The lily, of course, is the flower we most often associate with the celebration of Easter and the resurrection of Jesus Christ from the dead.
In some ways, the lily is very fitting for that the white lily reminds us of the brightness and joy of that event, as well as the holy robe of righteousness made possible through Jesus’ death and resurrection. The lily’s trumpet-like shape also reminds us of the angels who “trumpeted” the message of Jesus’ resurrection early on Easter Sunday morning.
But in some ways, the lily is not really an Easter flower. The lily doesn’t naturally bloom at Easter time it has to be “fooled” into blooming in the springtime.
The lily’s large flower is easily damaged and short-lived. On the Sunday after Easter, those Easter lilies already look wilted and worn. Their remarkable bloom soon fades and falls away.
Perhaps there is another “flower” more suited to be the symbol for Easter and Jesus’ resurrection. With its bright, sunny face, this “flower” also recalls the brightness and joy of Easter Sunday morning. The “flower” I’m talking about is the dandelion.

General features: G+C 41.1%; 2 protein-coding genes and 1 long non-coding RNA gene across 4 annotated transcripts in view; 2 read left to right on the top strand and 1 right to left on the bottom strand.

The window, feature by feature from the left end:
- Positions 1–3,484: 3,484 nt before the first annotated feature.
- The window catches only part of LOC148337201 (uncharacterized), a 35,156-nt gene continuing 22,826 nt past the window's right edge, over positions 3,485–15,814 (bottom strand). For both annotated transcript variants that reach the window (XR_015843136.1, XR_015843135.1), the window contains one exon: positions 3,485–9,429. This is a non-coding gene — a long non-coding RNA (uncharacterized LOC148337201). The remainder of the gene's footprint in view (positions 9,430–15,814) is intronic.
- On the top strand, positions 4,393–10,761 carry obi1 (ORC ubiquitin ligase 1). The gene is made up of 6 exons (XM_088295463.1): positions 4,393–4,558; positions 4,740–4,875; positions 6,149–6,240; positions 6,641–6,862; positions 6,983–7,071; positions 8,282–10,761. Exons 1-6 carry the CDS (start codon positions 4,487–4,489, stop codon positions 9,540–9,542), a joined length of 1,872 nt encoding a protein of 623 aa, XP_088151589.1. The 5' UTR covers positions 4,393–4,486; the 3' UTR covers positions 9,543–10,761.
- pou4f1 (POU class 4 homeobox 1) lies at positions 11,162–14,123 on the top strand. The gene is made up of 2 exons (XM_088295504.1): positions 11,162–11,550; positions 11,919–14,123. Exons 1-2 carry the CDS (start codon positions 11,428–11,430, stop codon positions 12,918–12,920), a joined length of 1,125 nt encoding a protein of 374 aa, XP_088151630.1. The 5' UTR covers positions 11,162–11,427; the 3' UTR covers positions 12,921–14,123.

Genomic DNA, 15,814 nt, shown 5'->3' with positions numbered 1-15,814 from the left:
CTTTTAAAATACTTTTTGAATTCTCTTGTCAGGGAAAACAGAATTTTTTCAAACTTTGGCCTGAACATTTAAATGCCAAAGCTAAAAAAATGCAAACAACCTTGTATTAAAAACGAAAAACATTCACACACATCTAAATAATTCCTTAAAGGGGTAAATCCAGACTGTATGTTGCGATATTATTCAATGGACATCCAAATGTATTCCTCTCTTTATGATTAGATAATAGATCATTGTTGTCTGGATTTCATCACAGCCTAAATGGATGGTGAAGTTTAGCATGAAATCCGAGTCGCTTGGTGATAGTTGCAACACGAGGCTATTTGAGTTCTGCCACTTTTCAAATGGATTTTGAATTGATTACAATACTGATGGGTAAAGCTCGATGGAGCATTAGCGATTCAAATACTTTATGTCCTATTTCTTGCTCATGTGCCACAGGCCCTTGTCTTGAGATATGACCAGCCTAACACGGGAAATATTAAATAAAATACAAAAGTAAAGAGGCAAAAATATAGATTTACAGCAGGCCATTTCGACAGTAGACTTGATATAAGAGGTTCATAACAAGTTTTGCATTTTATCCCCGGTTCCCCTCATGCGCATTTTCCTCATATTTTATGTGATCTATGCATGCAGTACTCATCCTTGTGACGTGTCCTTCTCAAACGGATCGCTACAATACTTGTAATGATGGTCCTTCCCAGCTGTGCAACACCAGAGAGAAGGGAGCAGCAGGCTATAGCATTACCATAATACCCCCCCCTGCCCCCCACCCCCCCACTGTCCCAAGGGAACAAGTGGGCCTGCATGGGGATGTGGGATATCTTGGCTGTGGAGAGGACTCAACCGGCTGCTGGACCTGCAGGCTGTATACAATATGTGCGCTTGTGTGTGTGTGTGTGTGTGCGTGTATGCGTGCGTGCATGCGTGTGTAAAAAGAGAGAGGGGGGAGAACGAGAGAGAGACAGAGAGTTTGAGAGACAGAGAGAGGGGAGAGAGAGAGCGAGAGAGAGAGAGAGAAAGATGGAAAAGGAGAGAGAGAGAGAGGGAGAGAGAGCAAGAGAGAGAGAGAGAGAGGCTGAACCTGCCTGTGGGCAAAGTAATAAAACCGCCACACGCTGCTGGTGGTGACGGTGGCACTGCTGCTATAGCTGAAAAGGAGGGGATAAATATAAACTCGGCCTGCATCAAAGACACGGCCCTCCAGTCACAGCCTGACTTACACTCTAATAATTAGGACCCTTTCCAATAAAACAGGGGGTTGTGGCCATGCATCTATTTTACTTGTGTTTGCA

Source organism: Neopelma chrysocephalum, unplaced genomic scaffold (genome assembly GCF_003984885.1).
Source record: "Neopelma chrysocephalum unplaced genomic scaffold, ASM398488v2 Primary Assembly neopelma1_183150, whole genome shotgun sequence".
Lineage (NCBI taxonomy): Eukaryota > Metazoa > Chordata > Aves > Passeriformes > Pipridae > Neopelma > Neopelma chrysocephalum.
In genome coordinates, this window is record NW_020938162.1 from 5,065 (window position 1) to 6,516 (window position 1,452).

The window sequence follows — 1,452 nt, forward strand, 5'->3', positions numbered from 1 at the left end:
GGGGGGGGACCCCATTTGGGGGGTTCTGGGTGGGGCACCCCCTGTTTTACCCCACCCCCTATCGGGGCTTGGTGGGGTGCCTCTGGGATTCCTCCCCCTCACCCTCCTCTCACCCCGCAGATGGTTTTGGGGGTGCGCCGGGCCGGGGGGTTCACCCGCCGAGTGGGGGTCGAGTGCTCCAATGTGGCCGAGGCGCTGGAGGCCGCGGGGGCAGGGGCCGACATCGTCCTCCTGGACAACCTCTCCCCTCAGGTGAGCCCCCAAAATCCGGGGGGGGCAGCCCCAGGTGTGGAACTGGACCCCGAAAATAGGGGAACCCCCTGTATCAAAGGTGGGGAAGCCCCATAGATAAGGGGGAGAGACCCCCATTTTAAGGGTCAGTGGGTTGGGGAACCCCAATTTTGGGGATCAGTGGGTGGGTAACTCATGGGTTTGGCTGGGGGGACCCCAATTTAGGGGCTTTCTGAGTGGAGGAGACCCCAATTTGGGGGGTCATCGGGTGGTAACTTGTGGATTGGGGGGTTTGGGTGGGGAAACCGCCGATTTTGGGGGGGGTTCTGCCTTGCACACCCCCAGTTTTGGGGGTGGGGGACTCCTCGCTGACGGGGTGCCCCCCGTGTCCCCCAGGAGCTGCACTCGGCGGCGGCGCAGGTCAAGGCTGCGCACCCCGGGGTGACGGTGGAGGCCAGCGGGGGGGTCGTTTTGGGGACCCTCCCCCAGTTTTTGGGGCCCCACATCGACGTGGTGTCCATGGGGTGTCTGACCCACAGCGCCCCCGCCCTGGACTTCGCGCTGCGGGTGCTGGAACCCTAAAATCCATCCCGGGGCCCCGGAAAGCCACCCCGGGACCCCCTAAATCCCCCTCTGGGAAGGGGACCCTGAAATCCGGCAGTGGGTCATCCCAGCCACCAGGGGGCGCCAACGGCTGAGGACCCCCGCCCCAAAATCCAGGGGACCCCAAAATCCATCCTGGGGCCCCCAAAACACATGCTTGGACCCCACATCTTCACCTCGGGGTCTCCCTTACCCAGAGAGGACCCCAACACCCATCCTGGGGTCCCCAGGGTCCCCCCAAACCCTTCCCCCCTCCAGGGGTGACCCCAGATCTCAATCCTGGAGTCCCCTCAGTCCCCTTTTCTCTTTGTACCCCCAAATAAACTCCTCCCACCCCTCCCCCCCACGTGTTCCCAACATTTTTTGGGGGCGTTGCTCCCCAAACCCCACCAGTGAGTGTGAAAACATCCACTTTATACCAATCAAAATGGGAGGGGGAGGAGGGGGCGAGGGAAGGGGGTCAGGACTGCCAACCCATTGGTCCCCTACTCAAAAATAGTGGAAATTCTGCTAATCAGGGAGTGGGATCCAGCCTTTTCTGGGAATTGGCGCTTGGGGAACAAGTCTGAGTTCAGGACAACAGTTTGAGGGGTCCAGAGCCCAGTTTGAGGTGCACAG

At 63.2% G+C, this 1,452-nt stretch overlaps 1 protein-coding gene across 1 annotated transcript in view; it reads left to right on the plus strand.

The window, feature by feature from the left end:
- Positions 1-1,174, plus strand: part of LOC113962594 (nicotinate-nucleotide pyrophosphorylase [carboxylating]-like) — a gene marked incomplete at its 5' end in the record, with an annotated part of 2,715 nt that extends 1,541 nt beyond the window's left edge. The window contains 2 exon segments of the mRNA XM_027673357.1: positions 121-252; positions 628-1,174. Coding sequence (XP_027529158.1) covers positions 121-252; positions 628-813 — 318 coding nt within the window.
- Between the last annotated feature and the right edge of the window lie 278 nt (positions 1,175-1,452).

In some ways, it is truly more suited to be the flower associated with Easter. Think about it the dandelion is just about indestructible. It naturally blooms in the spring, and it can hardly be denied its place in your lawn.
Pulled out by the roots, it will re-root itself, while the broken root will grow a new flower. The dandelion is so determined to grow that it will move rocks, blacktop, and even cement to reach the light of day.
Now, I’m not advocating replacing Easter lilies with dandelions. The lily does indeed recall some of the beauty of the Easter event.
But in its own way, the dandelion proclaims the undeniable victory of Jesus Christ, who could not and would not be overcome, not even by death itself.
And because death could not hold Him, it won’t hold you. Think of that this spring while you’re working on those dandelions in your lawn!
The grace of our risen Lord Jesus Christ be with you all.